Despite high expectations, the approval of online election campaigning hasn’t generated a lot of extra business for Internet services companies.
The July 21 House of Councilors election is the first in which online campaigning has been permitted. But the market isn’t turning out to be that big, an industry source said.
Only 50 to 100 Internet-related companies are believed to have developed and promoted specialized services for politicians since the legal revision that ended the ban on online electioneering was finally approved in April, the source said.
Sales campaigns targeting political parties and candidates have been hawking everything from website construction and email delivery to social media management and measures to deal with Internet slander.
“Party staff had to deal with so many cold calls that they were unable do any other work until early June,” a staff member at the headquarters of the ruling Liberal Democratic Party said.
The official campaigning period kicked off Thursday.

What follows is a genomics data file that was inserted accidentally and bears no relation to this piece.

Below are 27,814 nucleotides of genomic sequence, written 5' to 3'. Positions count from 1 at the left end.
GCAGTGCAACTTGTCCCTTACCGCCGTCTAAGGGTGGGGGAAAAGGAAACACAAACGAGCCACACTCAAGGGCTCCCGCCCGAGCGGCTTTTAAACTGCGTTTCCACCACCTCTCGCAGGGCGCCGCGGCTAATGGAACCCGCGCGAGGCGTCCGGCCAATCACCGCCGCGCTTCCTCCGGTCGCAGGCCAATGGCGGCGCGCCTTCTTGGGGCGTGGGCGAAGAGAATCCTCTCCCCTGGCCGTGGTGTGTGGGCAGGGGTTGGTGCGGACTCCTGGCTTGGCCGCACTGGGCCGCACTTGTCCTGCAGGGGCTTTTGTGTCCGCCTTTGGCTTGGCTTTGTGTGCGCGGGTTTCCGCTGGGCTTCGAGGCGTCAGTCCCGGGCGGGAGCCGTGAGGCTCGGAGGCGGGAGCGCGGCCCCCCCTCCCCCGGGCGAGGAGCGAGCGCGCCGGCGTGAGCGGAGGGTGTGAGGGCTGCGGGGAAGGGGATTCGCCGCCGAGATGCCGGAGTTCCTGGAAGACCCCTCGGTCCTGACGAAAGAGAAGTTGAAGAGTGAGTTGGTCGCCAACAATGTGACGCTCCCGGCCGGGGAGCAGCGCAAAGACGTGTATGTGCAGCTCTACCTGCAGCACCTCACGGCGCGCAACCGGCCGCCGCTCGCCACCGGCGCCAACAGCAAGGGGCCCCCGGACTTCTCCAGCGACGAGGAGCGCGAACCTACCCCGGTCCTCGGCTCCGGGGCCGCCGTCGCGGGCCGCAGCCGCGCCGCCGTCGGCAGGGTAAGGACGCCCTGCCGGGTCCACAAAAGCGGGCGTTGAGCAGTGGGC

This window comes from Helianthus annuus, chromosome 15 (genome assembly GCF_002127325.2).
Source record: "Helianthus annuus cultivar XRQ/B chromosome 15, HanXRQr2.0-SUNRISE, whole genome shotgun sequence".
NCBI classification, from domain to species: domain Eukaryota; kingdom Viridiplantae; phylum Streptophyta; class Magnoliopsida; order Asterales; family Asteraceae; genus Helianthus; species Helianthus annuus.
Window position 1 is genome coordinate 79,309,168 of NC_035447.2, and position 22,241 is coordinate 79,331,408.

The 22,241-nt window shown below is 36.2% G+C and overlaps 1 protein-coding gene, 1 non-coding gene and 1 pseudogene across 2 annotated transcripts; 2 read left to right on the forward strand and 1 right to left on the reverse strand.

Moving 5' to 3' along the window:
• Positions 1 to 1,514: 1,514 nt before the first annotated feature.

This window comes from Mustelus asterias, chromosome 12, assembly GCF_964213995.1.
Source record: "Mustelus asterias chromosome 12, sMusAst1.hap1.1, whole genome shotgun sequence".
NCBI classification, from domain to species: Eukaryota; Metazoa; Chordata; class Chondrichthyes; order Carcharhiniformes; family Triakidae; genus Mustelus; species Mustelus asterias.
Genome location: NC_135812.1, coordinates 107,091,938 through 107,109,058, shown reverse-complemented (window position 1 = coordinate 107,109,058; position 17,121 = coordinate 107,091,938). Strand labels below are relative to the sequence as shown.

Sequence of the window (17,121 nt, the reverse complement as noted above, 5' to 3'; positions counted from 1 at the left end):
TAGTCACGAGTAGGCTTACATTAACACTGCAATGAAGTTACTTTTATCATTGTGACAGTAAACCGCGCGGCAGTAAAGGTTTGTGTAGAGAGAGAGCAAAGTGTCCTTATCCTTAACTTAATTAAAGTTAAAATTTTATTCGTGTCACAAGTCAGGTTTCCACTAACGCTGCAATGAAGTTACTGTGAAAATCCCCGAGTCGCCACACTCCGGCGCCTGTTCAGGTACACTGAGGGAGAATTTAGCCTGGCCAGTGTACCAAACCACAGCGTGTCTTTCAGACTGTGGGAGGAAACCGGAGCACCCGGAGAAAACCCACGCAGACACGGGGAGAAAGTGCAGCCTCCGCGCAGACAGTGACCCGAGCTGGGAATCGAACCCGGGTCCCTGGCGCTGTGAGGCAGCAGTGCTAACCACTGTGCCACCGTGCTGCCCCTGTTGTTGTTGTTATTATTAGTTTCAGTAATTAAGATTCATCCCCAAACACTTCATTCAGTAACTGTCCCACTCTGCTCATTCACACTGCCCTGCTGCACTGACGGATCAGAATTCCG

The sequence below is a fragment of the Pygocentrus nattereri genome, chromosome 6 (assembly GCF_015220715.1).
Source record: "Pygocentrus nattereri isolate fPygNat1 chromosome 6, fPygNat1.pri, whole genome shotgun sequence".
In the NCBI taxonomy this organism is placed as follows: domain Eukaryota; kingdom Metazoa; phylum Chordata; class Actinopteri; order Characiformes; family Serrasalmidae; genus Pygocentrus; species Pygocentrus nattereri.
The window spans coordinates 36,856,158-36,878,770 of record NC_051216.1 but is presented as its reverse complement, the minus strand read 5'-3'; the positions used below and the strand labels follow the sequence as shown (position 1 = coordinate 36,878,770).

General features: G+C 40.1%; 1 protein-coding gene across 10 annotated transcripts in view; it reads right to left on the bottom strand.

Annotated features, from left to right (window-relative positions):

But the online electioneering guidelines, jointly drawn up by the ruling and opposition camps, say that any money paid for writing copy or text for websites and email is likely to be viewed as vote-buying. This could cause candidates to lose their seats even if they win, due to the guilt-by-association rules of election campaigns.
This appears to have led many candidates to turn down such services. Internet firms are also growing cautious about getting too involved, an official at a telecommunications-related firm said.
The NTT Communications Corp. group has concluded a contract with the LDP to collect and analyze all Twitter accounts messages and blog posts. It provides a service that automatically alerts the party to potential problems if a rapid increase in tweets is observed, but does not give specific advice on how or what to tweet about, since doing so could violate election rules.
Together with other Internet businesses, Yahoo Japan Corp. is offering free authentication services to the parties to prove the email they send isn’t bogus. The service is free as Yahoo thinks it is important to show the Internet is safe for electioneering, a company official said.
But it also views the Upper House poll as a golden opportunity for advertising, its main business. “It will not give discounts just because clients are political parties,” the official said.